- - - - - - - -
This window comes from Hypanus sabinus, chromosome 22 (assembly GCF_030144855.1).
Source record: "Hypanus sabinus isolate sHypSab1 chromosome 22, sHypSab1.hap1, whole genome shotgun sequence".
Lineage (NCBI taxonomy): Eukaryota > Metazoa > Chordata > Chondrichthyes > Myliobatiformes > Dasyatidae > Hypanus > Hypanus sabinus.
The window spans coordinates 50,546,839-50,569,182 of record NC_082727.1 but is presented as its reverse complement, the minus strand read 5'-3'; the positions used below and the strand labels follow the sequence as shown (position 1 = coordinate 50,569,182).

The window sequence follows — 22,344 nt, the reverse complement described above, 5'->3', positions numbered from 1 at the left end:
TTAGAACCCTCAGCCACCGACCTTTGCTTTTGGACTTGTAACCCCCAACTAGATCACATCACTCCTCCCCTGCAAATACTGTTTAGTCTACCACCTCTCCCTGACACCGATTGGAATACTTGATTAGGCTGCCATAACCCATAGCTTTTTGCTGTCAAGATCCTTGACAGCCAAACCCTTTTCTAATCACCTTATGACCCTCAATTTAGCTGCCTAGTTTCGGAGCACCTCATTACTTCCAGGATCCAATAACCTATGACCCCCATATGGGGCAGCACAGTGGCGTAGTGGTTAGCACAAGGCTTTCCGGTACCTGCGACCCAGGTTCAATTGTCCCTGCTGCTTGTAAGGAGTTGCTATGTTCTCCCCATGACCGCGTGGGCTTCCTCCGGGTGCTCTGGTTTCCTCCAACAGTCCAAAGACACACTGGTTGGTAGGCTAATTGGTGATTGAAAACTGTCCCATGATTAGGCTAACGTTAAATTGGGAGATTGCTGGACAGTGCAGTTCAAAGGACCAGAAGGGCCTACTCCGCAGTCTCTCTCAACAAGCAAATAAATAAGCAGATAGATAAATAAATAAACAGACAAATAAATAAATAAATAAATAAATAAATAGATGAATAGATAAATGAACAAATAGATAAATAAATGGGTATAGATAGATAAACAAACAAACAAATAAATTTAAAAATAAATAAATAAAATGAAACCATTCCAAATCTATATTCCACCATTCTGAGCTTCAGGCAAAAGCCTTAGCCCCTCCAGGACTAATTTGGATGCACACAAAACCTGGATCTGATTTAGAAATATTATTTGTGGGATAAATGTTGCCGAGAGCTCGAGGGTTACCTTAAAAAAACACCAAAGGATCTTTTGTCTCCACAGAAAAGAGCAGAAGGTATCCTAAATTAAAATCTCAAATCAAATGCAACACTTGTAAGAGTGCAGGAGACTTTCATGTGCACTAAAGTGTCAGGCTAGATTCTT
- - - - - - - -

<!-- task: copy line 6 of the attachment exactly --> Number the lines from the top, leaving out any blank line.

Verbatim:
TTAGAACCCTCAGCCACCGACCTTTGCTTTTGGACTTGTAACCCCCAACTAGATCACATCACTCCTCCCCTGCAAATACTGTTTAGTCTACCACCTCTCCCTGACACCGATTGGAATACTTGATTAGGCTGCCATAACCCATAGCTTTTTGCTGTCAAGATCCTTGACAGCCAAACCCTTTTCTAATCACCTTATGACCCTCAATTTAGCTGCCTAGTTTCGGAGCACCTCATTACTTCCAGGATCCAATAACCTATGACCCCCATATGGGGCAGCACAGTGGCGTAGTGGTTAGCACAAGGCTTTCCGGTACCTGCGACCCAGGTTCAATTGTCCCTGCTGCTTGTAAGGAGTTGCTATGTTCTCCCCATGACCGCGTGGGCTTCCTCCGGGTGCTCTGGTTTCCTCCAACAGTCCAAAGACACACTGGTTGGTAGGCTAATTGGTGATTGAAAACTGTCCCATGATTAGGCTAACGTTAAATTGGGAGATTGCTGGACAGTGCAGTTCAAAGGACCAGAAGGGCCTACTCCGCAGTCTCTCTCAACAAGCAAATAAATAAGCAGATAGATAAATAAATAAACAGACAAATAAATAAATAAATAAATAAATAAATAGATGAATAGATAAATGAACAAATAGATAAATAAATGGGTATAGATAGATAAACAAACAAACAAATAAATTTAAAAATAAATAAATAAAATGAAACCATTCCAAATCTATATTCCACCATTCTGAGCTTCAGGCAAAAGCCTTAGCCCCTCCAGGACTAATTTGGATGCACACAAAACCTGGATCTGATTTAGAAATATTATTTGTGGGATAAATGTTGCCGAGAGCTCGAGGGTTACCTTAAAAAAACACCAAAGGATCTTTTGTCTCCACAGAAAAGAGCAGAAGGTATCCTAAATTAAAATCTCAAATCAAATGCAACACTTGTAAGAGTGCAGGAGACTTTCATGTGCACTAAAGTGTCAGGCTAGATTCTT